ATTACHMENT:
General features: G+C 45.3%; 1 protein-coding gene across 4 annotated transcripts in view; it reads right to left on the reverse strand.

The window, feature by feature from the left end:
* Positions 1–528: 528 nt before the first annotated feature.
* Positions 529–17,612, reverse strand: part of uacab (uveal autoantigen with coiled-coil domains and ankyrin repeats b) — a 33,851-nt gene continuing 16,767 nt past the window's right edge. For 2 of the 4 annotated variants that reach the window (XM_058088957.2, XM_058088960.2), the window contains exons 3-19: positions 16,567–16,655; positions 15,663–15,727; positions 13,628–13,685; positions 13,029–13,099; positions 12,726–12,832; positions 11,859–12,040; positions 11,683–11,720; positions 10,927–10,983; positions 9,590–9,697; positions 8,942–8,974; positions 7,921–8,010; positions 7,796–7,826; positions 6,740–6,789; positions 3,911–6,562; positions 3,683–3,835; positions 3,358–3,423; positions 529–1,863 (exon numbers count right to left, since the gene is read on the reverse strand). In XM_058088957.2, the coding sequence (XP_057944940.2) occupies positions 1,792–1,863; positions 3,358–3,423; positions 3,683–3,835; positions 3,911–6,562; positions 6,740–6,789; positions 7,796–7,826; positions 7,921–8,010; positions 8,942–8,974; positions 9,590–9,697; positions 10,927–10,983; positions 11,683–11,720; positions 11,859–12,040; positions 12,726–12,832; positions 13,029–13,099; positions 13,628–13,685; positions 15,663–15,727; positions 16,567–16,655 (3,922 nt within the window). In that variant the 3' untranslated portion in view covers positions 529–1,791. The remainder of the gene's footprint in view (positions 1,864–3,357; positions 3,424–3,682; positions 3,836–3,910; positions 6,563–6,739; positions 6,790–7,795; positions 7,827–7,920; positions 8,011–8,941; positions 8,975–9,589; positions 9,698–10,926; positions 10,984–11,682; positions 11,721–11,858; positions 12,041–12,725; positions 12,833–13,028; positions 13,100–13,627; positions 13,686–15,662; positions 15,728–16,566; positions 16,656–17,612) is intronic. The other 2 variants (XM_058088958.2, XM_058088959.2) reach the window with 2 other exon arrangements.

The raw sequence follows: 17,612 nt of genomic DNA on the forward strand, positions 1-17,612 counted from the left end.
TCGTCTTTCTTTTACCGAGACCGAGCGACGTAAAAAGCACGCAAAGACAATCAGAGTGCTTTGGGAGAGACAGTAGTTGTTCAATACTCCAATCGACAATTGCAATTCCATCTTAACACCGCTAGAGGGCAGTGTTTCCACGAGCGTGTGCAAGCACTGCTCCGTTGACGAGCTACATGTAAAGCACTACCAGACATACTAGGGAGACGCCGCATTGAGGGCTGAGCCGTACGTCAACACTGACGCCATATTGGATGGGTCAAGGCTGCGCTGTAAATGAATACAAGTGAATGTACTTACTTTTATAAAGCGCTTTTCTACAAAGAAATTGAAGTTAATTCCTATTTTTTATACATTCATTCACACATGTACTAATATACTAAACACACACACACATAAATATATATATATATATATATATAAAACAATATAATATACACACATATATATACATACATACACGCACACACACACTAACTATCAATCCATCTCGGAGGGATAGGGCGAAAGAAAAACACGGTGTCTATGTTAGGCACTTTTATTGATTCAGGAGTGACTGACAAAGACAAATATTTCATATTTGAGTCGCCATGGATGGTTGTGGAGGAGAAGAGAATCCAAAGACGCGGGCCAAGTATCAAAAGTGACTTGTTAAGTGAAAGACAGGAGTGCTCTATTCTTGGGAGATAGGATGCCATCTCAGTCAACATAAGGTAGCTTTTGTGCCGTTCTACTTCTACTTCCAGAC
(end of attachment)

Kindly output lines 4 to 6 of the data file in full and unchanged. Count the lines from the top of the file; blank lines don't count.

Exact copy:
* Positions 529–17,612, reverse strand: part of uacab (uveal autoantigen with coiled-coil domains and ankyrin repeats b) — a 33,851-nt gene continuing 16,767 nt past the window's right edge. For 2 of the 4 annotated variants that reach the window (XM_058088957.2, XM_058088960.2), the window contains exons 3-19: positions 16,567–16,655; positions 15,663–15,727; positions 13,628–13,685; positions 13,029–13,099; positions 12,726–12,832; positions 11,859–12,040; positions 11,683–11,720; positions 10,927–10,983; positions 9,590–9,697; positions 8,942–8,974; positions 7,921–8,010; positions 7,796–7,826; positions 6,740–6,789; positions 3,911–6,562; positions 3,683–3,835; positions 3,358–3,423; positions 529–1,863 (exon numbers count right to left, since the gene is read on the reverse strand). In XM_058088957.2, the coding sequence (XP_057944940.2) occupies positions 1,792–1,863; positions 3,358–3,423; positions 3,683–3,835; positions 3,911–6,562; positions 6,740–6,789; positions 7,796–7,826; positions 7,921–8,010; positions 8,942–8,974; positions 9,590–9,697; positions 10,927–10,983; positions 11,683–11,720; positions 11,859–12,040; positions 12,726–12,832; positions 13,029–13,099; positions 13,628–13,685; positions 15,663–15,727; positions 16,567–16,655 (3,922 nt within the window). In that variant the 3' untranslated portion in view covers positions 529–1,791. The remainder of the gene's footprint in view (positions 1,864–3,357; positions 3,424–3,682; positions 3,836–3,910; positions 6,563–6,739; positions 6,790–7,795; positions 7,827–7,920; positions 8,011–8,941; positions 8,975–9,589; positions 9,698–10,926; positions 10,984–11,682; positions 11,721–11,858; positions 12,041–12,725; positions 12,833–13,028; positions 13,100–13,627; positions 13,686–15,662; positions 15,728–16,566; positions 16,656–17,612) is intronic. The other 2 variants (XM_058088958.2, XM_058088959.2) reach the window with 2 other exon arrangements.

The raw sequence follows: 17,612 nt of genomic DNA on the forward strand, positions 1-17,612 counted from the left end.
TCGTCTTTCTTTTACCGAGACCGAGCGACGTAAAAAGCACGCAAAGACAATCAGAGTGCTTTGGGAGAGACAGTAGTTGTTCAATACTCCAATCGACAATTGCAATTCCATCTTAACACCGCTAGAGGGCAGTGTTTCCACGAGCGTGTGCAAGCACTGCTCCGTTGACGAGCTACATGTAAAGCACTACCAGACATACTAGGGAGACGCCGCATTGAGGGCTGAGCCGTACGTCAACACTGACGCCATATTGGATGGGTCAAGGCTGCGCTGTAAATGAATACAAGTGAATGTACTTACTTTTATAAAGCGCTTTTCTACAAAGAAATTGAAGTTAATTCCTATTTTTTATACATTCATTCACACATGTACTAATATACTAAACACACACACACATAAATATATATATATATATATATATAAAACAATATAATATACACACATATATATACATACATACACGCACACACACACTAACTATCAATCCATCTCGGAGGGATAGGGCGAAAGAAAAACACGGTGTCTATGTTAGGCACTTTTATTGATTCAGGAGTGACTGACAAAGACAAATATTTCATATTTGAGTCGCCATGGATGGTTGTGGAGGAGAAGAGAATCCAAAGACGCGGGCCAAGTATCAAAAGTGACTTGTTAAGTGAAAGACAGGAGTGCTCTATTCTTGGGAGATAGGATGCCATCTCAGTCAACATAAGGTAGCTTTTGTGCCGTTCTACTTCTACTTCCAGAC